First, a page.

Hey guys & gals, I'm back!!!
This is a twist on an old German dish my mother-in-law and wife have made for many years. I can't tell you how many generations this has been passed down to, because I don't have any idea. This is very simple, very easy, and delicious beyond words. It's likely an old-world basic recipe used as a way to utilize those spare ribs after slaughtering a hog. I decided to try my hand at it today, with some modifications to the age-old method. I'm in no way intending disrespect to our ancestors, as this may be what many would have said is peasant food of that era...I don't care what class of people ate it, all I know is I'd cross oceans to eat it if I couldn't get it right here at home.
Some of you may already know this dish, but have you ever tried it with smoked ribs? Yeah, me either...well, that's about to change. To clarify for the unfamiliar, this is one of the few times that you actually will want to...(gulp)...boil your ribs...there, I said it. OK, maybe not boil, more like stew or braise...yeah, I know, same thing, different day. That's the original method...why? To allow sufficient cooking time to melt the collagen and soften the cartilage enough that you could actually eat it, if you chose to. Tons of nutritional value was there for the taking. Most people now days won't eat stuff like that, and we wonder why we have so many health issues even with all the vitamin/mineral supplements available to us...hmm...anyway, here's what I tossed together. Another modification I'll make today is that I will cook the potatoes with the sauerkraut instead of using a separate pot for boiling and then mashing the potatoes before serving. Lastly, instead of stove-top cooking, it's a slow-cooker and smoking the ribs before adding to the pot to reach finished tenderness.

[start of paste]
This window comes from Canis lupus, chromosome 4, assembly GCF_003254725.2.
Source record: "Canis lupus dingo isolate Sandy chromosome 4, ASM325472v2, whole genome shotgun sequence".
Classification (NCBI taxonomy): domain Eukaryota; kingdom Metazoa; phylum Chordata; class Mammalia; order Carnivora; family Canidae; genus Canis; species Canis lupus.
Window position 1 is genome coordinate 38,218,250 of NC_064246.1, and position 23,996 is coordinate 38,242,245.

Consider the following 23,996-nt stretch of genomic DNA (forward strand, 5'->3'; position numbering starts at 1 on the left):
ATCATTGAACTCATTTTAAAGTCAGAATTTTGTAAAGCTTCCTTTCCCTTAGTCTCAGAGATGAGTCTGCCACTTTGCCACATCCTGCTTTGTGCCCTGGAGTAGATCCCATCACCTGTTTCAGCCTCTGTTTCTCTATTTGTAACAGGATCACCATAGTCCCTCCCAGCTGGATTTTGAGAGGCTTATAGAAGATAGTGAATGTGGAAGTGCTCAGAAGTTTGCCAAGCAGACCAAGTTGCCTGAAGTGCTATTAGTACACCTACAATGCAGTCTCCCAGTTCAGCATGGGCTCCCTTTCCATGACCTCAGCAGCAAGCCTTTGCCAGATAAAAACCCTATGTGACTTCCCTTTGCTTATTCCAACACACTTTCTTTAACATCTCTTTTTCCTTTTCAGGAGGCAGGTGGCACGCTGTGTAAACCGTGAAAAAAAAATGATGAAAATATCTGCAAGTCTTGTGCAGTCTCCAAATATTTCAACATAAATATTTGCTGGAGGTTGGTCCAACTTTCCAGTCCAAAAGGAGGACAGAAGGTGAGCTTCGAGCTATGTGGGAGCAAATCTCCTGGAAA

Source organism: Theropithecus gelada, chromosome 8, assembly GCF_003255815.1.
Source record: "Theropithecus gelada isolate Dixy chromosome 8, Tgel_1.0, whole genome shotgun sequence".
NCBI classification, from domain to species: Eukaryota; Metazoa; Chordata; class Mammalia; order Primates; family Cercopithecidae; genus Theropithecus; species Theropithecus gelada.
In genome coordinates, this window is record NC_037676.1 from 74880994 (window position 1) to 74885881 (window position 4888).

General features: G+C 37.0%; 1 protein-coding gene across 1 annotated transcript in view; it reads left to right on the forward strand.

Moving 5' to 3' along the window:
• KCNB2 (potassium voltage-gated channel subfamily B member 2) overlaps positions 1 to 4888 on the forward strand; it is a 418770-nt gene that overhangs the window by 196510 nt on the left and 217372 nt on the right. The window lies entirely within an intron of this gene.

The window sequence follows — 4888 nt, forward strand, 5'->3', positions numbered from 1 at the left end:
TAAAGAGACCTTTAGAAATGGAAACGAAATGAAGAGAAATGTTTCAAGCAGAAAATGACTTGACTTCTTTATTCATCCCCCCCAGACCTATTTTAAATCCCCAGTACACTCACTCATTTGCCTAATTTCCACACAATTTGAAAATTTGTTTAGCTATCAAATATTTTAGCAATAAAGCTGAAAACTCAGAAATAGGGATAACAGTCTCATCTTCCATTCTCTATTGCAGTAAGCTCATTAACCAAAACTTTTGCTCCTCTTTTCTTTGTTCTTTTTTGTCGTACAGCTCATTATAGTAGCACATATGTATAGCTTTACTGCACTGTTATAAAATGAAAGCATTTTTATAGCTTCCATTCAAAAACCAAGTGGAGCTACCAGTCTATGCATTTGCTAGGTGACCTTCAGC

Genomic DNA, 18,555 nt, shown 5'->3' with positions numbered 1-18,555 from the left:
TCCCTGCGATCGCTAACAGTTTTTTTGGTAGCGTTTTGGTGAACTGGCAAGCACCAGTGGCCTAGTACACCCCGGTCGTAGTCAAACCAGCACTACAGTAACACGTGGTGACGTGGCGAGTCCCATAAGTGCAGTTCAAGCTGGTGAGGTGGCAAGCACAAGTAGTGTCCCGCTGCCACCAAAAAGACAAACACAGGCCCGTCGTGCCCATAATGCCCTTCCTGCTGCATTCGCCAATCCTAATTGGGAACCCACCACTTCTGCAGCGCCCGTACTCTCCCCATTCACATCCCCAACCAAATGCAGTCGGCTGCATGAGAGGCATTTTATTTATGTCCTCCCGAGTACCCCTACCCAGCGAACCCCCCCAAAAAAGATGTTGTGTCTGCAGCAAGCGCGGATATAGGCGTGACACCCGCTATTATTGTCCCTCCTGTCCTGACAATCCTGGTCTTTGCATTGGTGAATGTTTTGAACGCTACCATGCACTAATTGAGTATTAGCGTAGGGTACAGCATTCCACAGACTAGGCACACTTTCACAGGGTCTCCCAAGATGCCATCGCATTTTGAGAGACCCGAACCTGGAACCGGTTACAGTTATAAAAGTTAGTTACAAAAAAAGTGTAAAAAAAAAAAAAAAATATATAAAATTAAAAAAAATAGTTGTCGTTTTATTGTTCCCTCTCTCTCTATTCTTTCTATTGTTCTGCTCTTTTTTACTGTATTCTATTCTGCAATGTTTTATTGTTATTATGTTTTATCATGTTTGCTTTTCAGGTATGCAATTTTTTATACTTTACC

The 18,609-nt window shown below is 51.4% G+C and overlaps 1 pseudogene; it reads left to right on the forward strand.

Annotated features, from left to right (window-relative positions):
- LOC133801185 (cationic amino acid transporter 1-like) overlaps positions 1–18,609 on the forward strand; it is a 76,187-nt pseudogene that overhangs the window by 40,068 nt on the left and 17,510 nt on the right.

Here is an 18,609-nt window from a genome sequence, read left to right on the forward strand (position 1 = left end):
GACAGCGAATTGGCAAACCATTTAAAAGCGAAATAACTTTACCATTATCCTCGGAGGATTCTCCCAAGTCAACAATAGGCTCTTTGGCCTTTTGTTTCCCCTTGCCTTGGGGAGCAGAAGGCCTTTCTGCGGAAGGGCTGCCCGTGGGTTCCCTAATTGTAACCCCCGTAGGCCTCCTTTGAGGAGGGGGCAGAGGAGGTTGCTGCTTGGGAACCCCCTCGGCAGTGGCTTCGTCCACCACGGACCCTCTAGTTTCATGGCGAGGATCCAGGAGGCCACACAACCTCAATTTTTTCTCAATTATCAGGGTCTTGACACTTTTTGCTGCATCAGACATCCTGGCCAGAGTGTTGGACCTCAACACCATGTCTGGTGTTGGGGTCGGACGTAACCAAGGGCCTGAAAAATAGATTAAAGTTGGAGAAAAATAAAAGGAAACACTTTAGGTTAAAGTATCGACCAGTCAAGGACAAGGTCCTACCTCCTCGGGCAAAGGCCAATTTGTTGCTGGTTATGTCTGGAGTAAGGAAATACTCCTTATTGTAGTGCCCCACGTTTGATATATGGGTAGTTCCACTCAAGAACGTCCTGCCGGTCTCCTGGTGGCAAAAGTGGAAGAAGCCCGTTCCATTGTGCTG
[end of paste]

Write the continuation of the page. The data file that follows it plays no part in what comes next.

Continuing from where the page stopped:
I used St Louis Ribs only because that's what I had in the freezer...untrimmed spares would have been more traditional. I seasoned with only fine ground pepper and garlic powder...no salt...there's plenty of that in the kraut:
Into the Weber 26.75" OTG with 2 indirect fires, 2 smaller chunks of apple with 1 hickory and 1 cherry for smoke. Started out with cooler temps at around 120* and it built up over about 30 minutes to around 200*, then pushed it's way closer to 250* by about 90 minutes into the smoke:
Soon after the ribs are getting happy in the smoke I prepped 6 medium red potatoes and 1 large white onion (cut into small wedges) and placed in a 8qt crock-pot on low heat (preheated), then added a 27oz can of Sauerkraut (not the sweeter stuff), then a can of hot water...which was just enough to submerge all of the potatoes...perfect...I'll add more water, if needed, when the ribs go in after a few hours of smoke, again, to fully submerge:
There's really not much to this dish, as I said, but you will want to cook it slow and easy so the the flavors of the sauerkraut and onion meld into the potatoes, and, the ribs get super fall apart tender. The smoke should meld into the braising liquid and will result in smoke flavor throughout the dish.
3 hours into the smoke...averaged around 215-220*...should be enough smoke for this dish, so, it's time for a soak in the pot for about 4-5 more hours until tender. I don't expect them to reach fall-apart tenderness like they would be with a braising-only method. There's not much pull-back on these, so they're definitely under-cooked. My reason for pulling out of the smoke this early is due to past experience with adding smoked foods to a wet dish...it transfers a lot of smoke flavor and aroma to the liquid, which then mingles into much of the other ingredients over time. Let me just say that it's easy to over-smoke for these applications: